In Kiendra, "[t]he federal judgment and commitment order directed that Kiendra's sentence was to commence upon his release from the sentence then being served on the first state charge" and yet the marshals "refused to take him into custody upon his release from the first state sentence or even after the state court had asked them to do so." Kiendra, 763 F.2d at 72. Under such circumstances, his "sentence began to run on the date the federal court directed: on September 16, 1981, when we he was released from the state sentence he had been serving." Id. at 73.

Swope similarly involved an errant marshal whose actions clearly violated the commitment order.

The third decision cited for the proposition that the federal sentence should have started to run in October 1993 is United States v. Croft, 450 F.2d 1094 (6th Cir. 1971). The procedural history in Croft, in most respects, parallels that experienced by petitioner. And although Croft has been subject to criticism by at least one Circuit, see Thomas, 962 F.2d at 361-364, it was cited with approval by the Second Circuit in Kiendra, 763 F.2d at 73. Significantly, however, this Court — unlike the district court in Croft — did not harbor the view that petitioner's terms of incarceration would run together. See Croft, 450 F.2d at 1096 ("If appellant had been delivered by the Marshal to the federal prison, his [concurrent] state sentence [of two years] would have been served before the conclusion of his federal sentence of three years. Since he was first delivered to the state prison by the Sheriff, his federal sentence of three years would commence after his state sentence of two years. . . . No one, neither state nor federal judge, considered that appellant should serve more than three years, at the most.")

Indeed, possible concurrency was neither broached by any of the parties here, nor considered by the Court in October of 1993, for, at that time, petitioner stood simply as an accused in the state, having pled not guilty to the two indictments. Moreover, had petitioner been sentenced first in the state, his counsel would have been hard pressed to identify which purpose of sentencing (18 U.S.C. § 3553(a)(2)) would be advanced by running his federal sentence concurrently with the 4½ to 9 years he received for his state robbery and attempted manslaughter conviction as a second felony offender under New York State Penal Law § 70.06. Under the circumstances, additional incarceration for the federal offense certainly would seem to have been warranted. U.S.S.G. § 5G1.3(c).

For the reasons indicated, Croft, and the other cases cited by petitioner, are of little aid for present purposes. And, contrary to the position urged by petitioner, the Court understood that he would be returned to the state following his federal sentence as required under the writ of habeas corpus ad prosequendum, and that his federal sentence would not commence until he was taken into custody by a marshal for transportation to a federal correctional facility. Also unconvincing is petitioner's claim that the marshal violated a provision of the commitment order.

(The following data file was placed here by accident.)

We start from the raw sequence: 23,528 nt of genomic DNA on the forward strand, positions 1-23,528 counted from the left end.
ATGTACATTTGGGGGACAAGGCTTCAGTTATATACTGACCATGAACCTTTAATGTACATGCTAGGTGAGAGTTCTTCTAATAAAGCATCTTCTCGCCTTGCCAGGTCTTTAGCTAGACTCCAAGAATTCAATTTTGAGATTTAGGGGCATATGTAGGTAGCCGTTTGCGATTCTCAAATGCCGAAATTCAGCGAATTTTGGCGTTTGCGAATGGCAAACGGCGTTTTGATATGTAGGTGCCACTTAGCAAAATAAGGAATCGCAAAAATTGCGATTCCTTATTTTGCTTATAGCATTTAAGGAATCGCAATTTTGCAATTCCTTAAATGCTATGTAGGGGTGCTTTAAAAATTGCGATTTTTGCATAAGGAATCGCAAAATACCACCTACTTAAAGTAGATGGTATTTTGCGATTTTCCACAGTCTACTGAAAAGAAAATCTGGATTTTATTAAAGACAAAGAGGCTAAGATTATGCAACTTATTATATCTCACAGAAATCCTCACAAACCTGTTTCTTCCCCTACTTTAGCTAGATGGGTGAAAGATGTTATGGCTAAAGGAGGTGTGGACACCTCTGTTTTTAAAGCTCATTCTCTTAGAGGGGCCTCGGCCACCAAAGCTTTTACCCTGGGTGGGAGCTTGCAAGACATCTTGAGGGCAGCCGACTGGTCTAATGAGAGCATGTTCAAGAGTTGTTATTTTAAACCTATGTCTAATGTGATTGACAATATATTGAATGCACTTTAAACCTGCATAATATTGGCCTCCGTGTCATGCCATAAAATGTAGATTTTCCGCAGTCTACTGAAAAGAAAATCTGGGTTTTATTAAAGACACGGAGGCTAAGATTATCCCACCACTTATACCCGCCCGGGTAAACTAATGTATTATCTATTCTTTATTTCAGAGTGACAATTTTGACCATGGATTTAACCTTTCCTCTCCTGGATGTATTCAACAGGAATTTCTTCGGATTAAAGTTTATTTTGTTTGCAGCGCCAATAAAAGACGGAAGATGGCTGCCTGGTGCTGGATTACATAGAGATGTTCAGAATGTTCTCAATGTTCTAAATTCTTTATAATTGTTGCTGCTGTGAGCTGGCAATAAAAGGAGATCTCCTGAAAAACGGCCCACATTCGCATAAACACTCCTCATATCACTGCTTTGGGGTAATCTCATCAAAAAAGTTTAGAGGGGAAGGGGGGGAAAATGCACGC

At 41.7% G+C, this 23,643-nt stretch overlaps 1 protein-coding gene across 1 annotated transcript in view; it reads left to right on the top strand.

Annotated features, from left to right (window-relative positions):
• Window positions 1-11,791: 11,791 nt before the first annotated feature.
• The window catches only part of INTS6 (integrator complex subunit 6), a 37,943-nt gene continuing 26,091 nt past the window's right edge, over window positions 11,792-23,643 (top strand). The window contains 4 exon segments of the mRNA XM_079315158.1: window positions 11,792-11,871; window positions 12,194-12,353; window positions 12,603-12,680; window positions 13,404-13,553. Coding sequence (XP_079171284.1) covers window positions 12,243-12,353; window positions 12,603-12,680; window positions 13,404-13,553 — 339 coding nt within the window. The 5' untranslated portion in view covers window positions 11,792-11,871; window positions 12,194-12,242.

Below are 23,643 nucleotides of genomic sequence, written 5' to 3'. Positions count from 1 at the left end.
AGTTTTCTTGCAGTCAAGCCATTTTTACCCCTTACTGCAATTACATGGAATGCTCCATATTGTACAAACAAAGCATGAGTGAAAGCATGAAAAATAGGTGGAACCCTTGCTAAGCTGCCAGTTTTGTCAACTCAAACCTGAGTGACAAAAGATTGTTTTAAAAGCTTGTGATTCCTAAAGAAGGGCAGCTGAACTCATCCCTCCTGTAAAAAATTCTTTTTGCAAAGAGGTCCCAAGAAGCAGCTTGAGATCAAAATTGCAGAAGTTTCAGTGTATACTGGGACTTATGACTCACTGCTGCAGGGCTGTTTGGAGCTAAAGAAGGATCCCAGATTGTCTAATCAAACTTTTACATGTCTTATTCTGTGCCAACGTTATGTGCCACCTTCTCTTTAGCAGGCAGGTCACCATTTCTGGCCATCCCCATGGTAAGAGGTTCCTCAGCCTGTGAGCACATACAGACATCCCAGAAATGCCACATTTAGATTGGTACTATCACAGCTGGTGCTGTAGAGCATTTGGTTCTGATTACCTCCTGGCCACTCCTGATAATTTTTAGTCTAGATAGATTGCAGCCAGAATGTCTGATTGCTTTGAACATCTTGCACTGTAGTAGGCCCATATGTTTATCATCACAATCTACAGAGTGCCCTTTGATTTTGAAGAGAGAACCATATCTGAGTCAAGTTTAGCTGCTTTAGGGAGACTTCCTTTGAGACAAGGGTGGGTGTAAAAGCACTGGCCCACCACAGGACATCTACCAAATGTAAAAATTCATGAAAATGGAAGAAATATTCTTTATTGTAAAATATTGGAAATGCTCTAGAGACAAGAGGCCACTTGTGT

Petitioner has asked this Court to conclude that his "federal sentence of 21 . . . months ran concurrent with his state sentence of 4½ . . . to 9 . . . years, and that at the conclusion of his state sentence [which has now occurred, he be] released from custody." (Pet'r's Mem. in Support at [unnumbered page] 4.) The articulated basis for the relief sought is that he is being illegally detained under an illegal federal sentence, either as imposed by the Court and/or as implemented by the marshal. Neither ground has been established.

In addition, petitioner's request for credit against his federal sentence must first be presented to the Bureau of Prisons before it is ripe for adjudication here.

Yet, one aspect of the present scenario is troubling. The state judge's order of concurrency has been ignored. How does this square, if at all, with principles of comity? Seemingly, it does not. But this question has not been included in the present application and it would be inappropriate for the Court to endeavor to resolve the issue sua sponte. However, it may, and, indeed, should be presented to the Bureau of Prisons. See Barden v. Keohane, 921 F.2d 476 (3rd Cir. 1990)*fn3 (holding Bureau had discretion to order that prisoner receive credit against federal sentence for time spent serving state sentence where federal sentence imposed first and state judge clearly intended sentences to be served concurrently). If that application should be rejected, then petitioner may seek judicial review of the Bureau's determination.

In sum, petitioner's request for a writ of habeas corpus is denied in toto.